Having always vacillated between light and shadow, I would be lying if I told you that there weren’t times in my life where I lingered too long in both places. Balance was a struggle for me, especially during the times in my life where I felt that I was not in a place where certain parts would be accepted. Even now, especially being an Empath, there are very few places where the shadows are free to roam.
The confines of my own thoughts, numerous hand written pages (now a blog) and a select few confidants gave those shadows safe haven. However, there was a place where the shadows were completely free;
Free of judgement,
Free of shame,
Free of being misunderstood.
It was my Dark Eden.
It was a sacred place to me, because within it I had vested aspects of myself that I never truly felt safe enough to express anywhere else. It had been quite some time since I was able to go back. As fate would have it, I was given the opportunity and was only too happy to return. When I arrived, it felt like I had never left. I was welcomed warmly, and though some things had changed over time, the most important things were exactly as I remembered them. I felt like I had come home.
As anyone would be when revisiting a place that is special to them, I was excited to spend time in each of the places that I enjoyed the most, especially the heart of the garden, which was the most exquisite part. To most others, it would not look very appealing. Emily Bronte said it best:
“A source of little visible delight, but necessary.”
When I got there at long last, something new had appeared amid the darkness. A great tree, much like one in the Biblical Eden, and this too was a tree of knowledge. However, there was no warning not to eat it, nothing was “forbidden” here, so I picked the fruit and ate of it.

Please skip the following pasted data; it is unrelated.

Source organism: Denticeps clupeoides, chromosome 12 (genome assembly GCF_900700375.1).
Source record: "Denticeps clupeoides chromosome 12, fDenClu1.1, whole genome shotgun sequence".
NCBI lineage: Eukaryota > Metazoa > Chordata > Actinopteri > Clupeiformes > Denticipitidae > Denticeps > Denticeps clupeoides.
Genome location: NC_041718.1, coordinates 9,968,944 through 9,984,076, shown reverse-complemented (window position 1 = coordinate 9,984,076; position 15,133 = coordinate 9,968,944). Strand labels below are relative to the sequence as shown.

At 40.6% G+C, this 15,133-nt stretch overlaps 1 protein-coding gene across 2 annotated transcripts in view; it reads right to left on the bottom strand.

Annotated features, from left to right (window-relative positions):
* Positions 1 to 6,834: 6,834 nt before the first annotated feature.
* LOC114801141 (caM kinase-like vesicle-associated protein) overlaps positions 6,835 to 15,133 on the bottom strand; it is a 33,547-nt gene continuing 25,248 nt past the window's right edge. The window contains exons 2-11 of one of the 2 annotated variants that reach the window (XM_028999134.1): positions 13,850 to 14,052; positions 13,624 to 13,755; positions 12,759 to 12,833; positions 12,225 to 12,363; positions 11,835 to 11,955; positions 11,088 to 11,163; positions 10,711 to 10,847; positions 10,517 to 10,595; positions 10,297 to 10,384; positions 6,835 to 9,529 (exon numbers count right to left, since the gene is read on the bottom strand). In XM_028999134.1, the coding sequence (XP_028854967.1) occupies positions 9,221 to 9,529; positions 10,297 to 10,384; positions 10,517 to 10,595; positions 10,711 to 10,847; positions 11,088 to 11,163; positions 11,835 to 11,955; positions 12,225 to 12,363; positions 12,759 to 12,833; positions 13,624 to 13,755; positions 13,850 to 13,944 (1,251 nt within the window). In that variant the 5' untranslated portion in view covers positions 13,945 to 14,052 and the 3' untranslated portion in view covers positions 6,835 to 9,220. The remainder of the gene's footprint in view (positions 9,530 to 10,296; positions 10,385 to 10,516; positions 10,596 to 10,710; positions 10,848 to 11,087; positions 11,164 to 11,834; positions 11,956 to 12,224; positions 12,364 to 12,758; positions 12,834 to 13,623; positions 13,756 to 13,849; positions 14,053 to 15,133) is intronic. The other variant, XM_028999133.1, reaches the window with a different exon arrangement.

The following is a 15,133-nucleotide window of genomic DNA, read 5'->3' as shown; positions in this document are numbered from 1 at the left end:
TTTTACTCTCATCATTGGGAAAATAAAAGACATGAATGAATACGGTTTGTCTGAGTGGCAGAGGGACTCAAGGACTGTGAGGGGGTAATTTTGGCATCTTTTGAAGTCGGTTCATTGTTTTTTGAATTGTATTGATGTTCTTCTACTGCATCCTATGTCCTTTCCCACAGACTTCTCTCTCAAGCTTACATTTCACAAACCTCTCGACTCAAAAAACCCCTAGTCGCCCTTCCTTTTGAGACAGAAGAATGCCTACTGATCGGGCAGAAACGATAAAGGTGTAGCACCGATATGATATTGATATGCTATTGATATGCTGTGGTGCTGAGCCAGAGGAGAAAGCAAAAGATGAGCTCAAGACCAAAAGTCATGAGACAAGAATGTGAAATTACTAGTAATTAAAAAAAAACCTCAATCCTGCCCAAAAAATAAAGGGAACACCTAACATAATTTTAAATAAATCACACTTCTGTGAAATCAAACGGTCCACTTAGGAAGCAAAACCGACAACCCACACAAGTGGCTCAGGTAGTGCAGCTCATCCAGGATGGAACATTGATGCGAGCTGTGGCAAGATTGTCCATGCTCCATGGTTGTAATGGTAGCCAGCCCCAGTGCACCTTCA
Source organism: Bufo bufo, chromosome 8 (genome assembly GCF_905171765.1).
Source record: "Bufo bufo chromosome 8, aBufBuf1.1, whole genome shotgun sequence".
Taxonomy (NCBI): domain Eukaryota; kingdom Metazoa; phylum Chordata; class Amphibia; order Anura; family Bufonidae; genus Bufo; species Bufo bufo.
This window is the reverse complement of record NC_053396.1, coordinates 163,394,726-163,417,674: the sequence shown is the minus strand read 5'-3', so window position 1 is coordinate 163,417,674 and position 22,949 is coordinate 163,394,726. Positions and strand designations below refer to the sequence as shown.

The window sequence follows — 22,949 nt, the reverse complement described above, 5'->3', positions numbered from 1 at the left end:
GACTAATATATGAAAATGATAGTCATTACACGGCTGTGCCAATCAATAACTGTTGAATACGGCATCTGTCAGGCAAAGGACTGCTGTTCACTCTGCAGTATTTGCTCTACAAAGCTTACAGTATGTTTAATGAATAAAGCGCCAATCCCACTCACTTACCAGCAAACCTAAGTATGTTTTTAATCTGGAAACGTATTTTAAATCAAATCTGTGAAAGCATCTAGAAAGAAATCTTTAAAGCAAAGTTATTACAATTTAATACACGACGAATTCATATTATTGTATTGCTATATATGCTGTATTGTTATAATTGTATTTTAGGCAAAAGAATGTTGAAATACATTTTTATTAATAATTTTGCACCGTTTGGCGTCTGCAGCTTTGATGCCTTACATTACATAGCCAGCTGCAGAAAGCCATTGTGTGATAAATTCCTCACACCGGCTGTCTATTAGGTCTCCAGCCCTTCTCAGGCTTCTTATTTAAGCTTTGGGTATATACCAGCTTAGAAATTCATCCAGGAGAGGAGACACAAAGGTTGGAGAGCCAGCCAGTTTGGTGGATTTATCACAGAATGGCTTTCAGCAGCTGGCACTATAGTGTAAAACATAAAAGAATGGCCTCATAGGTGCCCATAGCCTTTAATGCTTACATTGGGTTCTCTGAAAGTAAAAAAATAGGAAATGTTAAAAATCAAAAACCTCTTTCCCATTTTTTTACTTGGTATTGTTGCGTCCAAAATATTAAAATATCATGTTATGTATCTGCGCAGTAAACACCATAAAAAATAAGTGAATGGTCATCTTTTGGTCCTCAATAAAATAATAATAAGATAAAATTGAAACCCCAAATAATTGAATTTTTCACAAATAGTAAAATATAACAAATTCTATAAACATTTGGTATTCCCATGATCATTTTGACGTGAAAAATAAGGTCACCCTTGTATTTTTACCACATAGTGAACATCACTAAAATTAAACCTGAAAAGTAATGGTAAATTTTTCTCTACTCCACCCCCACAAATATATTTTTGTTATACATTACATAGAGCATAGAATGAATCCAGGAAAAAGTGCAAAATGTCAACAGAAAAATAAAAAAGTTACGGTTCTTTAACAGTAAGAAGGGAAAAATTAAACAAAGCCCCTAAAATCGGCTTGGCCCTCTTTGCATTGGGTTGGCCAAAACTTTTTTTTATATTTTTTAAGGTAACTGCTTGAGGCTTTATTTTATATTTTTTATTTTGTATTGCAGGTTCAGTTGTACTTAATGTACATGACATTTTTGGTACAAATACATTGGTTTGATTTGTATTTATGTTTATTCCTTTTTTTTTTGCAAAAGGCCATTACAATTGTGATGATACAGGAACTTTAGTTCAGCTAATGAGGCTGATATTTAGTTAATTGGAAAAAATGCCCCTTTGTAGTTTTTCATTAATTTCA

It was bitter, almost rancid tasting, and after I begrudgingly swallowed, something happened…
The most terrible feeling washed over me. I felt as if I were caught giggling at a funeral, and every onlooking pair of eyes glared at me as if I were the widow who wore red. I was confounded, and yes, angry. I had done nothing wrong, in fact, there was no “wrong” that could be done here. Then it occurred to me;
My shadows were no longer welcomed there.
The Empath (as well as the highly empathetic) sometimes endures a variation of what they call white room torture. It is a form of psychological torture where the prisoner is placed in a room where virtually everything is white. There is no sound, no color. Everything the prisoner touches, eats or interacts with is stark white. The lack of contrast and sensory deprivation causes the prisoner to feel isolated and lose all sense of themselves. This is how truly vital darkness is, and living in a world that would prefer we stay in the white room, where to be an Empath means love and light “or else,” our dark Edens become just as vital; and here I was being expulsed from this my most sacred and treasured place.
As the gates closed and locked behind me, I felt the most horrible rejection I had ever felt in my life. My blue-violet paradise was now a cold, grey tomb. It is a loss from which I’m not sure I will ever completely recover.